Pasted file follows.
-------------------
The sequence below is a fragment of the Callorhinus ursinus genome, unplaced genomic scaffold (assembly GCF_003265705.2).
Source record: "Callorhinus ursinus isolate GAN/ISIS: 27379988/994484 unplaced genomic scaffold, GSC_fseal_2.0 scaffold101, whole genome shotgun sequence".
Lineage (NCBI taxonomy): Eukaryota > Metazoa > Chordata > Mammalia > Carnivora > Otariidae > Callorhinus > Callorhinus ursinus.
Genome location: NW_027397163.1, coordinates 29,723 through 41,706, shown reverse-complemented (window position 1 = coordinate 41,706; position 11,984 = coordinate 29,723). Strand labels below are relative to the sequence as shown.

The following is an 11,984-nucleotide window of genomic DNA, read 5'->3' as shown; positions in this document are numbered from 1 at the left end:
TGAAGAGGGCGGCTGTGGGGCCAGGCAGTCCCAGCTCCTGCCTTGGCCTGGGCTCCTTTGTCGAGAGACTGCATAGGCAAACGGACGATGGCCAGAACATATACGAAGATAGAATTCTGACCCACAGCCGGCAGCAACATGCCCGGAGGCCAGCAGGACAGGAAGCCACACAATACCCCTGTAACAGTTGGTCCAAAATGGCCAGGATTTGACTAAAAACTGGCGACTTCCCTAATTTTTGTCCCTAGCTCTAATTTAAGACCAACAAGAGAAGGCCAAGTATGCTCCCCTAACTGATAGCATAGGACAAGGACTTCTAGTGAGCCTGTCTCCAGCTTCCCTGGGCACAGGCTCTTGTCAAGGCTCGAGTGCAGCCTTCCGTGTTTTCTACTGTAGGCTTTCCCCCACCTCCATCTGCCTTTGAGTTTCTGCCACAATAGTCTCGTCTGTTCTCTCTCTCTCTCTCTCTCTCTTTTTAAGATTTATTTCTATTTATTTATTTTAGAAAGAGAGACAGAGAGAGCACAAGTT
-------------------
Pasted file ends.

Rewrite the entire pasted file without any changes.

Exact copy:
The sequence below is a fragment of the Callorhinus ursinus genome, unplaced genomic scaffold (assembly GCF_003265705.2).
Source record: "Callorhinus ursinus isolate GAN/ISIS: 27379988/994484 unplaced genomic scaffold, GSC_fseal_2.0 scaffold101, whole genome shotgun sequence".
Lineage (NCBI taxonomy): Eukaryota > Metazoa > Chordata > Mammalia > Carnivora > Otariidae > Callorhinus > Callorhinus ursinus.
Genome location: NW_027397163.1, coordinates 29,723 through 41,706, shown reverse-complemented (window position 1 = coordinate 41,706; position 11,984 = coordinate 29,723). Strand labels below are relative to the sequence as shown.

The following is an 11,984-nucleotide window of genomic DNA, read 5'->3' as shown; positions in this document are numbered from 1 at the left end:
TGAAGAGGGCGGCTGTGGGGCCAGGCAGTCCCAGCTCCTGCCTTGGCCTGGGCTCCTTTGTCGAGAGACTGCATAGGCAAACGGACGATGGCCAGAACATATACGAAGATAGAATTCTGACCCACAGCCGGCAGCAACATGCCCGGAGGCCAGCAGGACAGGAAGCCACACAATACCCCTGTAACAGTTGGTCCAAAATGGCCAGGATTTGACTAAAAACTGGCGACTTCCCTAATTTTTGTCCCTAGCTCTAATTTAAGACCAACAAGAGAAGGCCAAGTATGCTCCCCTAACTGATAGCATAGGACAAGGACTTCTAGTGAGCCTGTCTCCAGCTTCCCTGGGCACAGGCTCTTGTCAAGGCTCGAGTGCAGCCTTCCGTGTTTTCTACTGTAGGCTTTCCCCCACCTCCATCTGCCTTTGAGTTTCTGCCACAATAGTCTCGTCTGTTCTCTCTCTCTCTCTCTCTCTCTTTTTAAGATTTATTTCTATTTATTTATTTTAGAAAGAGAGACAGAGAGAGCACAAGTT